According to him, “so long as Ghana depends on multi-lateral donors such as the IMF and the World Bank, our development would suffer”.

He said Local Economic Development (LED) planning was an approach to achieve a fair balance of social and economic development with the micro-economic measures at the local level to complement the macro-economic policies of national government.

Dr Manteaw said the mining expenditure local pattern between 2013 and 2016 indicated that the least share went to the host economy, adding that most of the procurement items for the mineral companies were procured from abroad as they were non-existent in Ghana.

A Local Government Specialist for the WAGES project, Mr Akwasi Owusu-Bi, told the GNA on the sidelines that the programme sought to develop a strategy and a blue print for the One District, One Factory initiative.

He said as a policy, it needed direction within which it could function and a strategy to achieve its goals.

Mr Owusu-Bi noted that the policy ties in with the sub-sector analysis and market research conducted by WAGES which validated government’s initiative on cassava and oil palm project.

He said the ultimate aim of the five-year project was to ensure sustainable livelihood to maintain communities after mining activities in the area were over.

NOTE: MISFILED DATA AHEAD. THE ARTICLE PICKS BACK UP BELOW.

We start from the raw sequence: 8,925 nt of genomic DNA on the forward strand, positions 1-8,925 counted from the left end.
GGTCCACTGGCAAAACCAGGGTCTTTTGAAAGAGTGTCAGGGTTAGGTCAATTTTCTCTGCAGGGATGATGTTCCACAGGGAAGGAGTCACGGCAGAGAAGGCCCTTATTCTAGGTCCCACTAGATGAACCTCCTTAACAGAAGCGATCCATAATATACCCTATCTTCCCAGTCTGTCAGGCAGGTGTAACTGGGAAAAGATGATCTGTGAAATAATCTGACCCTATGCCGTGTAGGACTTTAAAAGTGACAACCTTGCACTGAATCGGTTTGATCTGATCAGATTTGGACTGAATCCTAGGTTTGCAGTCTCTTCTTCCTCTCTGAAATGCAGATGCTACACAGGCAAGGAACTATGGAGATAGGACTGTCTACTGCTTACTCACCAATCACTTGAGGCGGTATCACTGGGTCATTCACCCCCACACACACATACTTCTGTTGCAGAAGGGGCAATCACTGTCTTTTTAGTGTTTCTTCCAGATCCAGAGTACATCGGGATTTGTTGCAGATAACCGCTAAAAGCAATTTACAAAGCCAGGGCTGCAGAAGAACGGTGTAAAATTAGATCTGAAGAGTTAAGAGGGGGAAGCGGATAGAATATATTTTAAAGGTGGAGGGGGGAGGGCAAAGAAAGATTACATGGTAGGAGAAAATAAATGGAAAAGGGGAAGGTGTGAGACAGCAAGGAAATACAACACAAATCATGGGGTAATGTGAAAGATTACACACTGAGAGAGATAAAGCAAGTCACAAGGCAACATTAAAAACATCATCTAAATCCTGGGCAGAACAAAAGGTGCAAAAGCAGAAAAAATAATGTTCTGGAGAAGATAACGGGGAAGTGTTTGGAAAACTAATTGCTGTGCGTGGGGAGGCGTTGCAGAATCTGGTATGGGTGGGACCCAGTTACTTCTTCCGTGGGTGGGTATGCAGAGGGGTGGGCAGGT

Mr Owusu-Bi said this feat could be achieved through good governance activities which involved accountability, transparency and information flow.

A Research Analyst Mr Nicholas Adamtey said the workshop would focus on developing strategies for Agriculture and Industry and tasked the participants to mainstream gender and youth as well as environmental issues in the planning process to ensure a broad-based Inclusive planning for the District.

A Field Coordinator of WAGES, Mr Daniel Arthur Bentum, said the project started in 2016, and end in 2021, sought to work in partnership with communities, local government, mining groups and other stakeholders, to enable particularly women and the youth maximize the socio-economic benefits from the extractive resource investment in the Western Region.

He said the project’s principal areas of focus included local government sustainability, inclusive economic growth and regional knowledge sharing on development of best practices in mining areas.

Mr Arthur Bentum outlined the expected outcome of the project as increasing employment opportunities for community members notably women and the youth.

It also seeks to strengthen capacity of sub-national government and local institutions to leverage opportunities arising from natural resource development especially the extractive sector and increase internal dialogue on local economic growth and governance strategies in Regions with natural resource development within the three targeted countries and across West Africa.

Mr Arthur added that the project would bring about economic diversification and sustainable development.

Source: Ghana News Agency

   

Related Posts